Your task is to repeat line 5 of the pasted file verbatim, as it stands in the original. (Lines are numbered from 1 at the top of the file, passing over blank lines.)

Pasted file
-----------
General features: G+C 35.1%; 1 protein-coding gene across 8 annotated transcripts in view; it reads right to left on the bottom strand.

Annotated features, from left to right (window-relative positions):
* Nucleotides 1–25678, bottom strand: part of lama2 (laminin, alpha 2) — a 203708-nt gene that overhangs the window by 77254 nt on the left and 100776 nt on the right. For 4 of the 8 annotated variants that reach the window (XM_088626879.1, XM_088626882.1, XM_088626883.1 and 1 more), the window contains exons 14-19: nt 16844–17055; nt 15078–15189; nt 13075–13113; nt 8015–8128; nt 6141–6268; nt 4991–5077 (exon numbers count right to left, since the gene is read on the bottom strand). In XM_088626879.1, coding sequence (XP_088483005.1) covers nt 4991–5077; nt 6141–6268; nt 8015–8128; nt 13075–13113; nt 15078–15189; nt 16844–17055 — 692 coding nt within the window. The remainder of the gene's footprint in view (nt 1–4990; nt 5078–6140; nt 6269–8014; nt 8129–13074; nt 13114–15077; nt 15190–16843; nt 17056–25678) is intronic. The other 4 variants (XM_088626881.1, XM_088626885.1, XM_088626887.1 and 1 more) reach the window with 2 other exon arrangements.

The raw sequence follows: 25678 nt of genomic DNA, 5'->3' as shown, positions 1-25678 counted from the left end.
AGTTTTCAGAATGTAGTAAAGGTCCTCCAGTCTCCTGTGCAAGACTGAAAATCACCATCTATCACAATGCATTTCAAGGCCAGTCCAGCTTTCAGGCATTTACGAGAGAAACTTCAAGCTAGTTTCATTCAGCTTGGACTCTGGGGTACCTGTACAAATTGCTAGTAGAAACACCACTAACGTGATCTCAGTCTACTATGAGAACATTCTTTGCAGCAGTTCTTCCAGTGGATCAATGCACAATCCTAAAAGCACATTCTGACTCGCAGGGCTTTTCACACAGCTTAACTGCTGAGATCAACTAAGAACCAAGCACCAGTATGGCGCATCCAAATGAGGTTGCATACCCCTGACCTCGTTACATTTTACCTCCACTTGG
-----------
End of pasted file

AGTTTTCAGAATGTAGTAAAGGTCCTCCAGTCTCCTGTGCAAGACTGAAAATCACCATCTATCACAATGCATTTCAAGGCCAGTCCAGCTTTCAGGCATTTACGAGAGAAACTTCAAGCTAGTTTCATTCAGCTTGGACTCTGGGGTACCTGTACAAATTGCTAGTAGAAACACCACTAACGTGATCTCAGTCTACTATGAGAACATTCTTTGCAGCAGTTCTTCCAGTGGATCAATGCACAATCCTAAAAGCACATTCTGACTCGCAGGGCTTTTCACACAGCTTAACTGCTGAGATCAACTAAGAACCAAGCACCAGTATGGCGCATCCAAATGAGGTTGCATACCCCTGACCTCGTTACATTTTACCTCCACTTGG